Nepal Trekking Information
Nepal is perhaps the premier trekking destination in the world and no where is the trekking industry more developed than in Nepal. While this means more trekkers it also means that Nepal is the easiest place in the Himalayas to trek independently. Anyone can do it even if you've never hiked anywhere. Good maps and trekking guidebooks are available in the many bookstores of Kathmandu and Pokhara. On the most popular routes it would be nearly impossible to get lost. Tea Houses and Lodges are spaced so frequently along the main trekking routes in the Everest, Annapurna, and Langtang regions that you can walk for as long as you like and when you are tired or hungry there is rarely a time when a lodge is not within an hour or two's walk. If you don't like the "trekking highway" feel there are numerous minor trails and side trips in these regions so that in some cases you can hike all day without seeing a soul and then arrive in the evening at a lodge to meet up with fellow trekkers for some pleasant conversation over a hot meal or cup of tea. Where else in the world can you hike for more than a month in a remote mountainous and road-less area carrying little more than a day pack on as little as $10 to $15 a day. Below are an overview of the main "tea house" trekking routes in Nepal. This is intended just to help you decide where to go I did not include detailed information since there is plenty of information out there on how to do these treks independently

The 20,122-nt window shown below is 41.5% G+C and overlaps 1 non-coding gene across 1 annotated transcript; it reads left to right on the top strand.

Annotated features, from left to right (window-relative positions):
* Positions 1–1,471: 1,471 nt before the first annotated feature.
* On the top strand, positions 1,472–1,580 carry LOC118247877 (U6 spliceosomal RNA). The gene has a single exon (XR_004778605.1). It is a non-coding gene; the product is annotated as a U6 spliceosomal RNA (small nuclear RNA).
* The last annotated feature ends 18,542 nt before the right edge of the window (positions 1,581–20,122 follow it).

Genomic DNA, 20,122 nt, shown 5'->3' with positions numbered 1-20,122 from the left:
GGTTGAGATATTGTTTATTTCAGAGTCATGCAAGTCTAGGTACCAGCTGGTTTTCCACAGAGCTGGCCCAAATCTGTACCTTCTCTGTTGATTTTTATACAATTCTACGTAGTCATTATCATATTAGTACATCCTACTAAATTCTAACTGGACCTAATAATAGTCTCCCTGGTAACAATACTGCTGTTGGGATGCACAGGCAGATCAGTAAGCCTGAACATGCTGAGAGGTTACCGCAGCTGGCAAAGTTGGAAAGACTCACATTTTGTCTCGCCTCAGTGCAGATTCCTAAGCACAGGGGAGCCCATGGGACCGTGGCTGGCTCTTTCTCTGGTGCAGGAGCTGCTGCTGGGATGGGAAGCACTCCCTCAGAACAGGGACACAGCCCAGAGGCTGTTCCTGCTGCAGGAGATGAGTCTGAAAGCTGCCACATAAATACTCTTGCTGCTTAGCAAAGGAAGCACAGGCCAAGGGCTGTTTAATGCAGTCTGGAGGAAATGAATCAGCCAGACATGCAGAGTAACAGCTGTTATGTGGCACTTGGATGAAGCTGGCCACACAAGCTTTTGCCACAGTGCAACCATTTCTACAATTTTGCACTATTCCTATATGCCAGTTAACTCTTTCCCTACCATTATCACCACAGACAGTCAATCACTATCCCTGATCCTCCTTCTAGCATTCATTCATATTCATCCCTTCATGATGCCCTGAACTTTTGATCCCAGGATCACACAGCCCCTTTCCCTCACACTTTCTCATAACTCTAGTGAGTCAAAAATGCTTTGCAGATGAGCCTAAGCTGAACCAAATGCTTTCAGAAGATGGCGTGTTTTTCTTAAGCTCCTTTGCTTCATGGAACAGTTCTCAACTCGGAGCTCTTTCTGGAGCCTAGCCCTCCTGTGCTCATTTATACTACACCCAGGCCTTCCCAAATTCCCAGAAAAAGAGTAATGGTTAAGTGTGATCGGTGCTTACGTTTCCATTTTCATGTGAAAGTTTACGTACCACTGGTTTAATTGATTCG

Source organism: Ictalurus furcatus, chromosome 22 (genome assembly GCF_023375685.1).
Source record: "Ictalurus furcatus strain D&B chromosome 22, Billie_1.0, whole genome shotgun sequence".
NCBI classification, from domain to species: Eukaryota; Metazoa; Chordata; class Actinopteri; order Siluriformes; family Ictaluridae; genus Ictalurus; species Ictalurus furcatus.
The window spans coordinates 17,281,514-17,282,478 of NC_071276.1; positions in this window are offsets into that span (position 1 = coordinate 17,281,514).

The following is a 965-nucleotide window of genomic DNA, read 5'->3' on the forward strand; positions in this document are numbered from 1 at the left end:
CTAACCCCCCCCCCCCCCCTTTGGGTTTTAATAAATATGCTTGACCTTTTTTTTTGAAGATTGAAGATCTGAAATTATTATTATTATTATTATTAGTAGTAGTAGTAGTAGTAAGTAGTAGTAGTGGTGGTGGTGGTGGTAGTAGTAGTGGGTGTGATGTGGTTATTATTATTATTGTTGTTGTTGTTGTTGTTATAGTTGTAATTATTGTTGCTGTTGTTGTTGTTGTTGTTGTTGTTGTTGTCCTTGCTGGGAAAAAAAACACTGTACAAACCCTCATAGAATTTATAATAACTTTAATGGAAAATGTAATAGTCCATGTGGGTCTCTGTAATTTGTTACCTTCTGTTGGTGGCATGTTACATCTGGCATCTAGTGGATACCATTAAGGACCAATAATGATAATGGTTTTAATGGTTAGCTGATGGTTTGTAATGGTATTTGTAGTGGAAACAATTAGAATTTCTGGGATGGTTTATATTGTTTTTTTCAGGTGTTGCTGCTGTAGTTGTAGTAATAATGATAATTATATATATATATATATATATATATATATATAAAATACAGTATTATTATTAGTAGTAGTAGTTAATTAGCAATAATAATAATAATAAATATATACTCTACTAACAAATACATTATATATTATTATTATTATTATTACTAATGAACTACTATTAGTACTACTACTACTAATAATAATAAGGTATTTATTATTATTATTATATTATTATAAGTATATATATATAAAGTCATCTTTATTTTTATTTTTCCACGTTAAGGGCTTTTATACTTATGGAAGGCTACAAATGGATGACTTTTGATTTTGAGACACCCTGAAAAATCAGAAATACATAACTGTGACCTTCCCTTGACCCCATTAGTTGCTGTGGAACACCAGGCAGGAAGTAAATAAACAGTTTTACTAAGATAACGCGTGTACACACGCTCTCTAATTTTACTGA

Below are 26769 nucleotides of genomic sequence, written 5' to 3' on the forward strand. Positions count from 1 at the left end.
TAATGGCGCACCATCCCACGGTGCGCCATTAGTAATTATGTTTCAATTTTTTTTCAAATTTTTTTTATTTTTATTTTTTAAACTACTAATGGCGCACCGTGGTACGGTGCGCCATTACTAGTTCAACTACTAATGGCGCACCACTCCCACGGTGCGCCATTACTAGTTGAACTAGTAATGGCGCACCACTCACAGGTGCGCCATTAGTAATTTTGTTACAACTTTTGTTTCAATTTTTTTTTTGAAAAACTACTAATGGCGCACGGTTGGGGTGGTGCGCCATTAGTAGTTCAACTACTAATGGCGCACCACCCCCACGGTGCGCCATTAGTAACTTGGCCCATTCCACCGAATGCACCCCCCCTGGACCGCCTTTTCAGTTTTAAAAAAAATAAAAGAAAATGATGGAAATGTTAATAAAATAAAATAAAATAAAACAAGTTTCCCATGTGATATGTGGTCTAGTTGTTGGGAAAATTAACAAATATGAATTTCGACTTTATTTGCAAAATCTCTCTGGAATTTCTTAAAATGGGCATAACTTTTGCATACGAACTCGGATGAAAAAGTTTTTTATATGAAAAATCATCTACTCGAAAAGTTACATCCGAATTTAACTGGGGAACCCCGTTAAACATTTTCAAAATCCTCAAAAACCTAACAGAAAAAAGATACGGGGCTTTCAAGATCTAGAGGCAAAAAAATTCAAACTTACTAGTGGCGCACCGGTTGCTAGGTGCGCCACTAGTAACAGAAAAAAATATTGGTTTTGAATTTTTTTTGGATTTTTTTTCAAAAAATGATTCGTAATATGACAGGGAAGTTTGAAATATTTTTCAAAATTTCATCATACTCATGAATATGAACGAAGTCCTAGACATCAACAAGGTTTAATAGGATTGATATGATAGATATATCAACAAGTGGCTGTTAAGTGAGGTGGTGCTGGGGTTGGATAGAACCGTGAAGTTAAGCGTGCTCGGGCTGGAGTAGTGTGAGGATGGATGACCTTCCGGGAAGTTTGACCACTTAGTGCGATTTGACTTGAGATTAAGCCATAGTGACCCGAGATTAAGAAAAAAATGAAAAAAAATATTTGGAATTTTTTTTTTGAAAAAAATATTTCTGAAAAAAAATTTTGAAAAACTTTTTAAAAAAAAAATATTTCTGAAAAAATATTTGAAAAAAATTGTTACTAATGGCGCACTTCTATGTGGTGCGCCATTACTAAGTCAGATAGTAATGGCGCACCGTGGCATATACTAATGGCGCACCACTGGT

Best Season: March-May and October-December (late November through December is probably the most underated time to trek in Nepal and when it comes to clear skies its one of the best times to trek)
Base Cities: Kathmandu (International flights), Pokhara (Bus and domestic flights from Kathmandu)
Guides: This site is about independent trekking but I recognize some people prefer the comfort and security of a guide. After getting many requests about recomended guides I've started a new service where trekkers can contract a guide and allow others to join thier trip and share the cost. Private trips are also an option for those who just want to hire the gudie themselves. Check out this new service at: www.sherpana.com
Trekking Practicalities :
Nepal now requires a TIMS card to trek in Nepal. These can be obtained through a travel agent who get them for $10 a person for groups or individually for $20 from the Nepal Tourism Service Center just off of Dubar Marg a few block south of the Ratna Park (Old) Bus Park. National Park Fees can be paid at the park entrance or at the Service Center. Conservation area fees (Annapurna) must be paid ahead of time at the Nepal Toursim Service Center in Kathmandu or in the office in Pokhara.